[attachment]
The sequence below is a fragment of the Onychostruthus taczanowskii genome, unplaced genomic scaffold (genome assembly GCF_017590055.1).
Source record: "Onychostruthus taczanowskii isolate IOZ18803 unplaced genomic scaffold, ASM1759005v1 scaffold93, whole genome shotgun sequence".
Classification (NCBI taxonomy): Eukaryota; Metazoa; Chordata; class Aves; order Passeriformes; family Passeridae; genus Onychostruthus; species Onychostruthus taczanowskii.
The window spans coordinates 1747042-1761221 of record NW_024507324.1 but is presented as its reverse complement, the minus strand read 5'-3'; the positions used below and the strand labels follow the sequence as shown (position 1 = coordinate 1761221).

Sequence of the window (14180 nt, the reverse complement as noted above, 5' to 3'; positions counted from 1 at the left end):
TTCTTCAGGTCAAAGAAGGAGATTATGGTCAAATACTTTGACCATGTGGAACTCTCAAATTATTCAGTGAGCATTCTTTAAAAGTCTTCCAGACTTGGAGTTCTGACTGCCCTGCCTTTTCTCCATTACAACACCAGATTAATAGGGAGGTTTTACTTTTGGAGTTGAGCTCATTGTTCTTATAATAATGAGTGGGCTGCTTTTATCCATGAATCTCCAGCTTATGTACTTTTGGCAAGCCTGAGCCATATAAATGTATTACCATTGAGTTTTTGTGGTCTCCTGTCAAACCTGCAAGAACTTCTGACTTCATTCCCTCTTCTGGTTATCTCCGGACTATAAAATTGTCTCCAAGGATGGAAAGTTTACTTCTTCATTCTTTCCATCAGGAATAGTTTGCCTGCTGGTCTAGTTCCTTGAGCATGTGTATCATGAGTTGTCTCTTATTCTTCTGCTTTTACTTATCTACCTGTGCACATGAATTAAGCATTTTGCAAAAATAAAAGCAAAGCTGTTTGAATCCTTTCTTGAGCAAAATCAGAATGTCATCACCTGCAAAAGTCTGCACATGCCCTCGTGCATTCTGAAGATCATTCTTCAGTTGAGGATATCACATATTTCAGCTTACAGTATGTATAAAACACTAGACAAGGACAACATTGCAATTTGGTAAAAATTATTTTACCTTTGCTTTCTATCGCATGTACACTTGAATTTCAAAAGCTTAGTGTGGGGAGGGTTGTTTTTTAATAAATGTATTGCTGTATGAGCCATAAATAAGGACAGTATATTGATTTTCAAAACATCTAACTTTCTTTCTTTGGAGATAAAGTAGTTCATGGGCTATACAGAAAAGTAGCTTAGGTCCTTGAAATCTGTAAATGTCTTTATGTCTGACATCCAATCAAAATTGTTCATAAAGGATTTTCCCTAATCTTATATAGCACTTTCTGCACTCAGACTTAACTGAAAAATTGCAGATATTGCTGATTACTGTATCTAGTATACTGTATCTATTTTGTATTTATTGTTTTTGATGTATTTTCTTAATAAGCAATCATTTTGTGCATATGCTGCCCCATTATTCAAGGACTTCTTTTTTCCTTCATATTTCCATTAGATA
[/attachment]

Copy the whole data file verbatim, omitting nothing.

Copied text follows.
The sequence below is a fragment of the Onychostruthus taczanowskii genome, unplaced genomic scaffold (genome assembly GCF_017590055.1).
Source record: "Onychostruthus taczanowskii isolate IOZ18803 unplaced genomic scaffold, ASM1759005v1 scaffold93, whole genome shotgun sequence".
Classification (NCBI taxonomy): Eukaryota; Metazoa; Chordata; class Aves; order Passeriformes; family Passeridae; genus Onychostruthus; species Onychostruthus taczanowskii.
The window spans coordinates 1747042-1761221 of record NW_024507324.1 but is presented as its reverse complement, the minus strand read 5'-3'; the positions used below and the strand labels follow the sequence as shown (position 1 = coordinate 1761221).

Sequence of the window (14180 nt, the reverse complement as noted above, 5' to 3'; positions counted from 1 at the left end):
TTCTTCAGGTCAAAGAAGGAGATTATGGTCAAATACTTTGACCATGTGGAACTCTCAAATTATTCAGTGAGCATTCTTTAAAAGTCTTCCAGACTTGGAGTTCTGACTGCCCTGCCTTTTCTCCATTACAACACCAGATTAATAGGGAGGTTTTACTTTTGGAGTTGAGCTCATTGTTCTTATAATAATGAGTGGGCTGCTTTTATCCATGAATCTCCAGCTTATGTACTTTTGGCAAGCCTGAGCCATATAAATGTATTACCATTGAGTTTTTGTGGTCTCCTGTCAAACCTGCAAGAACTTCTGACTTCATTCCCTCTTCTGGTTATCTCCGGACTATAAAATTGTCTCCAAGGATGGAAAGTTTACTTCTTCATTCTTTCCATCAGGAATAGTTTGCCTGCTGGTCTAGTTCCTTGAGCATGTGTATCATGAGTTGTCTCTTATTCTTCTGCTTTTACTTATCTACCTGTGCACATGAATTAAGCATTTTGCAAAAATAAAAGCAAAGCTGTTTGAATCCTTTCTTGAGCAAAATCAGAATGTCATCACCTGCAAAAGTCTGCACATGCCCTCGTGCATTCTGAAGATCATTCTTCAGTTGAGGATATCACATATTTCAGCTTACAGTATGTATAAAACACTAGACAAGGACAACATTGCAATTTGGTAAAAATTATTTTACCTTTGCTTTCTATCGCATGTACACTTGAATTTCAAAAGCTTAGTGTGGGGAGGGTTGTTTTTTAATAAATGTATTGCTGTATGAGCCATAAATAAGGACAGTATATTGATTTTCAAAACATCTAACTTTCTTTCTTTGGAGATAAAGTAGTTCATGGGCTATACAGAAAAGTAGCTTAGGTCCTTGAAATCTGTAAATGTCTTTATGTCTGACATCCAATCAAAATTGTTCATAAAGGATTTTCCCTAATCTTATATAGCACTTTCTGCACTCAGACTTAACTGAAAAATTGCAGATATTGCTGATTACTGTATCTAGTATACTGTATCTATTTTGTATTTATTGTTTTTGATGTATTTTCTTAATAAGCAATCATTTTGTGCATATGCTGCCCCATTATTCAAGGACTTCTTTTTTCCTTCATATTTCCATTAGATA